So who’s vulgar?

After the recent story in the Waco Tribune-Herald about Congressman Bill Flores’ questionable and inconsistent social media policy, I hoped we might see an improvement in how he treats his constituents. I hoped he might even unblock me from his Twitter account (for which I’ve never been given a reason). Much to my dismay, on Jan. 19 I discovered that I have been blocked from commenting on his Facebook page. I immediately called his D.C. office to ask why, where an intern noted my concerns and said that my comments must have violated policy.

It took me a bit to remember my last comment on the congressman’s page. Then it hit me: Flores’ comment policy prohibits vulgarity. I confess, I used vulgar language: I quoted the president of the United States, who called African nations “s***holes.” In the comment, I pointed out that Rep. Flores once spread false information (something else Flores’ comment policy prohibits) about Muslim refugees and their countries of origin. I’ve written about that for the Trib. Then I asked if the congressman stood by President Trump’s words about African immigrants and their countries of origin. I was promptly blocked.

I shouldn’t be surprised. Flores has consistently proven his fidelity to President Trump and all he does, while literally shunning his constituents who ask questions or express disagreement. We’ve known this about Flores for quite some time. What we know now, however, is that Flores does not have a problem with racist vulgarity when it comes from the president of the United States, but his constituents should not make the mistake of quoting it.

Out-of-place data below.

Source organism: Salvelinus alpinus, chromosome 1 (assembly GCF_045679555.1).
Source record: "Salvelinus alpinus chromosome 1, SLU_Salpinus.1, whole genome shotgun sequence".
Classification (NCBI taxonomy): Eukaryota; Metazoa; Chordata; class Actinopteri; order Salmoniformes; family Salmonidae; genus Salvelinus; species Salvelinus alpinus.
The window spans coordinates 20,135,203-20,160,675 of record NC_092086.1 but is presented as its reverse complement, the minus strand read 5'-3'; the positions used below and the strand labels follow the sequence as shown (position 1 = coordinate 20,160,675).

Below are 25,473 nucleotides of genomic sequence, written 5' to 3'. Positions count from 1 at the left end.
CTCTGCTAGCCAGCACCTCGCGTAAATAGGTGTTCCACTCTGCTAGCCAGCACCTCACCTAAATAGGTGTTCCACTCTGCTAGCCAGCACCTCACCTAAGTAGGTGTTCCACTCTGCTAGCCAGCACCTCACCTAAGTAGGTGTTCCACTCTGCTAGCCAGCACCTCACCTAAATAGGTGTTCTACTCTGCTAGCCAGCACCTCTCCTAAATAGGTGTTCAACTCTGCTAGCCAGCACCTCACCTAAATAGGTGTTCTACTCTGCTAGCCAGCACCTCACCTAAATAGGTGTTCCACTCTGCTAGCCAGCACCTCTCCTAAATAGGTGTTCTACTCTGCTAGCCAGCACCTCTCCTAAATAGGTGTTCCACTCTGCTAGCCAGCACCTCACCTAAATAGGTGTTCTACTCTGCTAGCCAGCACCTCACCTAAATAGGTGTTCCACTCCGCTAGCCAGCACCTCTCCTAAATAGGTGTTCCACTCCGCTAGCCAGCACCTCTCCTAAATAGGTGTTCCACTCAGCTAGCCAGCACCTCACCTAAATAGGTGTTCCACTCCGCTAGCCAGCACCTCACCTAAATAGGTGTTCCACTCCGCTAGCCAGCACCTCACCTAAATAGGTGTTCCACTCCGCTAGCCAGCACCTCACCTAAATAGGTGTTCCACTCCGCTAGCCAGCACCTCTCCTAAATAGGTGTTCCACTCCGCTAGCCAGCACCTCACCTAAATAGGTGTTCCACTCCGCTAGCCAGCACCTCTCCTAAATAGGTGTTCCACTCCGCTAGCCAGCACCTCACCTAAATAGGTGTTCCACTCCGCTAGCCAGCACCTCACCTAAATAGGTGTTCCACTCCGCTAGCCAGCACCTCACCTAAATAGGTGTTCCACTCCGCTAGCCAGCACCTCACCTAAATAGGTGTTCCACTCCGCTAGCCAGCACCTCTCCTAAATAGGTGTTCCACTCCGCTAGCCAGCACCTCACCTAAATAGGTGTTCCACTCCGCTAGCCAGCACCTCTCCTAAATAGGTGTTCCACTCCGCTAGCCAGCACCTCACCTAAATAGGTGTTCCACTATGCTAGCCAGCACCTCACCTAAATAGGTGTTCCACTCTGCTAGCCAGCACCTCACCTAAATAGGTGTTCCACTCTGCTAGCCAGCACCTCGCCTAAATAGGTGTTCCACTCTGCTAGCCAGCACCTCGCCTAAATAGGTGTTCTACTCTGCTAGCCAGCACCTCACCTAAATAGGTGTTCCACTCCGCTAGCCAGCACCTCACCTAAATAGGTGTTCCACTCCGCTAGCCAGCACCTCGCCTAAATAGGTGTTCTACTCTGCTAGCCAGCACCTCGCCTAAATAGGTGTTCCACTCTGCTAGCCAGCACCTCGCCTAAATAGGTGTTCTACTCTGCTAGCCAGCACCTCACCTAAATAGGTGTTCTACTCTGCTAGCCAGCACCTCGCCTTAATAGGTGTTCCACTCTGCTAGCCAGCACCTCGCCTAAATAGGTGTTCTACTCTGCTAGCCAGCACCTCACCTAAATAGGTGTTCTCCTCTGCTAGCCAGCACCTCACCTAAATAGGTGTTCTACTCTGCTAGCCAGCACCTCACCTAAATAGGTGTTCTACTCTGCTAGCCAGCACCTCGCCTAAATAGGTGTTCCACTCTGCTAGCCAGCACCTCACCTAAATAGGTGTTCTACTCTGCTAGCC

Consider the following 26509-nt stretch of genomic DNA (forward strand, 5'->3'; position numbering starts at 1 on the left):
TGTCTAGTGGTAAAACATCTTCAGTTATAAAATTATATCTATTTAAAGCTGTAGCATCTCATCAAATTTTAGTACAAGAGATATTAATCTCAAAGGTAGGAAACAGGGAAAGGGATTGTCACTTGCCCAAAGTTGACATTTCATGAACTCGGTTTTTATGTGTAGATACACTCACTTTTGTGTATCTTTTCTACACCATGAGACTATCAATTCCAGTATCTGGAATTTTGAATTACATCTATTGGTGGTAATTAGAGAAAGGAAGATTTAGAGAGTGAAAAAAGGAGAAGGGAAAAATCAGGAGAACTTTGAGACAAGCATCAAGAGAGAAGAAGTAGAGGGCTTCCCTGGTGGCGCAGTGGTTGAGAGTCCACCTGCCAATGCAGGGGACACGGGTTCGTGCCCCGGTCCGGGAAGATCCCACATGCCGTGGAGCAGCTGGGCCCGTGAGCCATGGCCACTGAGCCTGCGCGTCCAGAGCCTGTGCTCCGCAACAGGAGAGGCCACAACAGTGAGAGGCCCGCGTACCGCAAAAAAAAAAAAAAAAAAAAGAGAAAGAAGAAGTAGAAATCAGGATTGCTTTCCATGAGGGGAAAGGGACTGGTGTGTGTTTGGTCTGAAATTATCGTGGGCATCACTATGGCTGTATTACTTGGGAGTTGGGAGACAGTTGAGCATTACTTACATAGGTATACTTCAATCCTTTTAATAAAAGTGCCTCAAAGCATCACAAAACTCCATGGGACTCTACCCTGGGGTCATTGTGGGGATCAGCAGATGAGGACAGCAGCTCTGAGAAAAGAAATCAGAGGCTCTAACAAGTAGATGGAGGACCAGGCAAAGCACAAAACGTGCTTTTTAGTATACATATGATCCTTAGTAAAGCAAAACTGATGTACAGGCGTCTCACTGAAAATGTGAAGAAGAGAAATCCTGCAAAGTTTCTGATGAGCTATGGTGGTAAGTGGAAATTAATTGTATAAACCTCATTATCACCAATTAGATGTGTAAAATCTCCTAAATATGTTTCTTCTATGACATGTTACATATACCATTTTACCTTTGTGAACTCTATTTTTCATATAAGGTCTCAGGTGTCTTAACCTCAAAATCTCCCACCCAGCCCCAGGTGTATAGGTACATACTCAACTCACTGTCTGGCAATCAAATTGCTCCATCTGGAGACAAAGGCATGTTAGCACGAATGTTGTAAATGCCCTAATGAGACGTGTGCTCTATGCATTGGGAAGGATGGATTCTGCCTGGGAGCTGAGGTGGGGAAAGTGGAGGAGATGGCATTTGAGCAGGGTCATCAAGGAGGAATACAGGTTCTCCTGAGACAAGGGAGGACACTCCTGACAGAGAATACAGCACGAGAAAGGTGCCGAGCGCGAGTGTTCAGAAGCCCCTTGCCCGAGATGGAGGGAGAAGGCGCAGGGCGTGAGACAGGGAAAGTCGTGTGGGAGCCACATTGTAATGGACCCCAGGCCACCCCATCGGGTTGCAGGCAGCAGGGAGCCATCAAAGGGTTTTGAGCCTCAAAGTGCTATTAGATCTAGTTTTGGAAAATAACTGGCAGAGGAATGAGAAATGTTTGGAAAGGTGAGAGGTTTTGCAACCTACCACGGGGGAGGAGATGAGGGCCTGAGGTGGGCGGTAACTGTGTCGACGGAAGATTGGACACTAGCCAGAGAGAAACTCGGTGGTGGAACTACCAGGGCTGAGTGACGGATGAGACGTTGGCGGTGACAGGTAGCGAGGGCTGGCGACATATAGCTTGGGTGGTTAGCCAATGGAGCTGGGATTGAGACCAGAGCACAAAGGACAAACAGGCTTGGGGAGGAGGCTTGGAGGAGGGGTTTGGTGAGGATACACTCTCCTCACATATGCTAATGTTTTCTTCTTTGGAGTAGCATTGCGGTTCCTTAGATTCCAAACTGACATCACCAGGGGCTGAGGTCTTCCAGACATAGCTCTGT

Tylor Standley, Waco

Great Wall of Trump

It’s believed construction began 3,000 to 4,000 years ago on the Great Wall of China. Its original purpose was thought to be to keep out foreign invaders. Perhaps it worked at the time, but today it’s a world-known, much-loved tourist attraction totally outdated for any other purpose — certainly for keeping out invading hordes.

I wonder if the Great Wall of Trump, though obsolete even before it begins construction, could ever reach the status of tourist attraction. I, as much as any other American, vehemently oppose illegal immigration. But with the availability of 21st century technology, surely an extraordinarily expensive and unsightly wall is not the solution. Those wasted billions could be more sensibly spent on a more reasonable solution. I hope President Trump is able to soon see the stupidity of his rabid obsession with this wall.

Ed Wortham, China Spring

EDITOR’S NOTE: Texas Republican Sen. John Cornyn, who has emerged as a leader in current immigration reform negotiations, told Texas press last week he envisions border security as a combination of technology, increased staffing and barriers on the border where necessary.